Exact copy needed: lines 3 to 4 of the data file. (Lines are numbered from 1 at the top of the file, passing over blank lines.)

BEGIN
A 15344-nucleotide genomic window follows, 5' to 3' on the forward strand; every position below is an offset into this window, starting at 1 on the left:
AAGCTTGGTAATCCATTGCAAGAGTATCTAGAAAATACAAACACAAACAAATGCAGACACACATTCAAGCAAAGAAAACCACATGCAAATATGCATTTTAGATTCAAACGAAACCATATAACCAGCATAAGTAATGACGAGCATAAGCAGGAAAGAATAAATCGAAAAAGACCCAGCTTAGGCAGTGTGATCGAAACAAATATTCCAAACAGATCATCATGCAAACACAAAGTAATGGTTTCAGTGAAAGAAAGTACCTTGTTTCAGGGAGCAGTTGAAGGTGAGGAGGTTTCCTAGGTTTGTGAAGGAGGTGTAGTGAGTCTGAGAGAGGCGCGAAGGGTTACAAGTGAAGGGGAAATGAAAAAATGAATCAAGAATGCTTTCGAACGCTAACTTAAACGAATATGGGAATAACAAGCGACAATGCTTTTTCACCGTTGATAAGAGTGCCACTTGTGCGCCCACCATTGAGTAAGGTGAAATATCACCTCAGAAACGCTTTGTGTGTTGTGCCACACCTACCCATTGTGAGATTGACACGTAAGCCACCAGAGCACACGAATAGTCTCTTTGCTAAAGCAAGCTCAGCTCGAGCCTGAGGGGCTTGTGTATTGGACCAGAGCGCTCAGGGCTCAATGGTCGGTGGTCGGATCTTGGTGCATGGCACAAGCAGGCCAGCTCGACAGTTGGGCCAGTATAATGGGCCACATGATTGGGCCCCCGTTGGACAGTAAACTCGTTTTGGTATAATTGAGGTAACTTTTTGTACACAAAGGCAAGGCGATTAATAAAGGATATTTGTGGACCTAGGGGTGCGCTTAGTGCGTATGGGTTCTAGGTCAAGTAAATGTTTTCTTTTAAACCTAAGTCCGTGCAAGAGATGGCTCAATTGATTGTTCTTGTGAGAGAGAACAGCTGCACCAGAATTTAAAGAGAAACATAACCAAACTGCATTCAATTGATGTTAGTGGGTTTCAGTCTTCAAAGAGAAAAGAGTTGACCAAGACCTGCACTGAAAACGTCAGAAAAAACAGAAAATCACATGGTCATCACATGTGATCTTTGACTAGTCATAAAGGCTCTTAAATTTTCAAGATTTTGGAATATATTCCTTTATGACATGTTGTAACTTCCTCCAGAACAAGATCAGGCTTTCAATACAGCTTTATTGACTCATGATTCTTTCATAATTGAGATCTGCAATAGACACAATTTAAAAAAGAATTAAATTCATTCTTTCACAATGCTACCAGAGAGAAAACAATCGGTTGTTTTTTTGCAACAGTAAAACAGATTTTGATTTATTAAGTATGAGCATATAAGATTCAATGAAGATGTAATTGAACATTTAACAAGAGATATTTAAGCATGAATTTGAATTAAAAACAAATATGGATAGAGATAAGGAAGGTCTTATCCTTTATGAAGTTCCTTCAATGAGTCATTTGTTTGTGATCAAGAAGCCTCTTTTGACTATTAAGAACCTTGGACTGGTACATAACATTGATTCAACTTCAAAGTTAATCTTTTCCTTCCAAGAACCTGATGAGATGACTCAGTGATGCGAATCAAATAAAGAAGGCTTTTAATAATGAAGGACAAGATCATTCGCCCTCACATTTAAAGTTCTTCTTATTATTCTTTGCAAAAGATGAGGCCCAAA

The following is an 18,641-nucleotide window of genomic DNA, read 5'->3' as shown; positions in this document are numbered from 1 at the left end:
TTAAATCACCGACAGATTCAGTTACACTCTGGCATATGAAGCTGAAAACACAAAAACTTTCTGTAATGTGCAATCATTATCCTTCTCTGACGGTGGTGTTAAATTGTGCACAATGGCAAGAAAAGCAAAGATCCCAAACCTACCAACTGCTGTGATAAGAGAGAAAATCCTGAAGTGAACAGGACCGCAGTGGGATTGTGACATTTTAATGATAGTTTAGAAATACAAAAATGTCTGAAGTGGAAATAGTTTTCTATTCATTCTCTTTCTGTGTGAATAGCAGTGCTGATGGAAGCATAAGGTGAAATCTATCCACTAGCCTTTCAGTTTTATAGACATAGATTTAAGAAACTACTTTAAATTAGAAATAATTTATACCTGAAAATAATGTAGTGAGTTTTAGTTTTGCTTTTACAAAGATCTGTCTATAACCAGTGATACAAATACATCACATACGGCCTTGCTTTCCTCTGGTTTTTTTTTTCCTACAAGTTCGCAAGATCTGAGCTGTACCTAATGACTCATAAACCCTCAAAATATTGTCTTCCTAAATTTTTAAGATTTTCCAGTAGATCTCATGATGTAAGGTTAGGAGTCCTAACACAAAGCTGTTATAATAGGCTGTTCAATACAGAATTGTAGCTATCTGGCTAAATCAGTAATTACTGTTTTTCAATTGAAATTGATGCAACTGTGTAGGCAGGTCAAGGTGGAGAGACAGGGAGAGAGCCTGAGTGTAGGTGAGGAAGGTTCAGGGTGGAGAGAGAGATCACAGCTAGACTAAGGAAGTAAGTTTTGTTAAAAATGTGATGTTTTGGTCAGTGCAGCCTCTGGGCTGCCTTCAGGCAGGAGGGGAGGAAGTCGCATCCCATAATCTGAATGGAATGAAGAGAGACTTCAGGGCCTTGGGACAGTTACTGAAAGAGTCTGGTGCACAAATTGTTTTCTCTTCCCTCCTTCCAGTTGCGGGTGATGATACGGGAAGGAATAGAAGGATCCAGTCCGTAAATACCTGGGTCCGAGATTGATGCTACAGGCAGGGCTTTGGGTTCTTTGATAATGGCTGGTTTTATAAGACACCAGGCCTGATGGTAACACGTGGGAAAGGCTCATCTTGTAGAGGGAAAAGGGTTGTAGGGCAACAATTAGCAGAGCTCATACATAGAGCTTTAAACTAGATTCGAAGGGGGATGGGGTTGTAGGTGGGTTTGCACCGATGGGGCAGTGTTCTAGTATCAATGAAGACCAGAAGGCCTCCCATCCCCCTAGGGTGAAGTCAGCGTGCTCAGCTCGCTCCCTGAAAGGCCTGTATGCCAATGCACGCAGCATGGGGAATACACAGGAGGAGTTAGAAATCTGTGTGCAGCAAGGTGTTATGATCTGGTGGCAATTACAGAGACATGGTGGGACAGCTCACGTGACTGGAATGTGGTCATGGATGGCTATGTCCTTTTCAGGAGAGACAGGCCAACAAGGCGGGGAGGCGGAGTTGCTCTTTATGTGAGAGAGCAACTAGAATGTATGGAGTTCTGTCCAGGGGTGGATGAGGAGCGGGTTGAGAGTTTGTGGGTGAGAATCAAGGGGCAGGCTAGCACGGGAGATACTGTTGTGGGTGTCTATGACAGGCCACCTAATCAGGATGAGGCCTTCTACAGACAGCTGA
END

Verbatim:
The following is an 18,641-nucleotide window of genomic DNA, read 5'->3' as shown; positions in this document are numbered from 1 at the left end:
TTAAATCACCGACAGATTCAGTTACACTCTGGCATATGAAGCTGAAAACACAAAAACTTTCTGTAATGTGCAATCATTATCCTTCTCTGACGGTGGTGTTAAATTGTGCACAATGGCAAGAAAAGCAAAGATCCCAAACCTACCAACTGCTGTGATAAGAGAGAAAATCCTGAAGTGAACAGGACCGCAGTGGGATTGTGACATTTTAATGATAGTTTAGAAATACAAAAATGTCTGAAGTGGAAATAGTTTTCTATTCATTCTCTTTCTGTGTGAATAGCAGTGCTGATGGAAGCATAAGGTGAAATCTATCCACTAGCCTTTCAGTTTTATAGACATAGATTTAAGAAACTACTTTAAATTAGAAATAATTTATACCTGAAAATAATGTAGTGAGTTTTAGTTTTGCTTTTACAAAGATCTGTCTATAACCAGTGATACAAATACATCACATACGGCCTTGCTTTCCTCTGGTTTTTTTTTTCCTACAAGTTCGCAAGATCTGAGCTGTACCTAATGACTCATAAACCCTCAAAATATTGTCTTCCTAAATTTTTAAGATTTTCCAGTAGATCTCATGATGTAAGGTTAGGAGTCCTAACACAAAGCTGTTATAATAGGCTGTTCAATACAGAATTGTAGCTATCTGGCTAAATCAGTAATTACTGTTTTTCAATTGAAATTGATGCAACTGTGTAGGCAGGTCAAGGTGGAGAGACAGGGAGAGAGCCTGAGTGTAGGTGAGGAAGGTTCAGGGTGGAGAGAGAGATCACAGCTAGACTAAGGAAGTAAGTTTTGTTAAAAATGTGATGTTTTGGTCAGTGCAGCCTCTGGGCTGCCTTCAGGCAGGAGGGGAGGAAGTCGCATCCCATAATCTGAATGGAATGAAGAGAGACTTCAGGGCCTTGGGACAGTTACTGAAAGAGTCTGGTGCACAAATTGTTTTCTCTTCCCTCCTTCCAGTTGCGGGTGATGATACGGGAAGGAATAGAAGGATCCAGTCCGTAAATACCTGGGTCCGAGATTGATGCTACAGGCAGGGCTTTGGGTTCTTTGATAATGGCTGGTTTTATAAGACACCAGGCCTGATGGTAACACGTGGGAAAGGCTCATCTTGTAGAGGGAAAAGGGTTGTAGGGCAACAATTAGCAGAGCTCATACATAGAGCTTTAAACTAGATTCGAAGGGGGATGGGGTTGTAGGTGGGTTTGCACCGATGGGGCAGTGTTCTAGTATCAATGAAGACCAGAAGGCCTCCCATCCCCCTAGGGTGAAGTCAGCGTGCTCAGCTCGCTCCCTGAAAGGCCTGTATGCCAATGCACGCAGCATGGGGAATACACAGGAGGAGTTAGAAATCTGTGTGCAGCAAGGTGTTATGATCTGGTGGCAATTACAGAGACATGGTGGGACAGCTCACGTGACTGGAATGTGGTCATGGATGGCTATGTCCTTTTCAGGAGAGACAGGCCAACAAGGCGGGGAGGCGGAGTTGCTCTTTATGTGAGAGAGCAACTAGAATGTATGGAGTTCTGTCCAGGGGTGGATGAGGAGCGGGTTGAGAGTTTGTGGGTGAGAATCAAGGGGCAGGCTAGCACGGGAGATACTGTTGTGGGTGTCTATGACAGGCCACCTAATCAGGATGAGGCCTTCTACAGACAGCTGA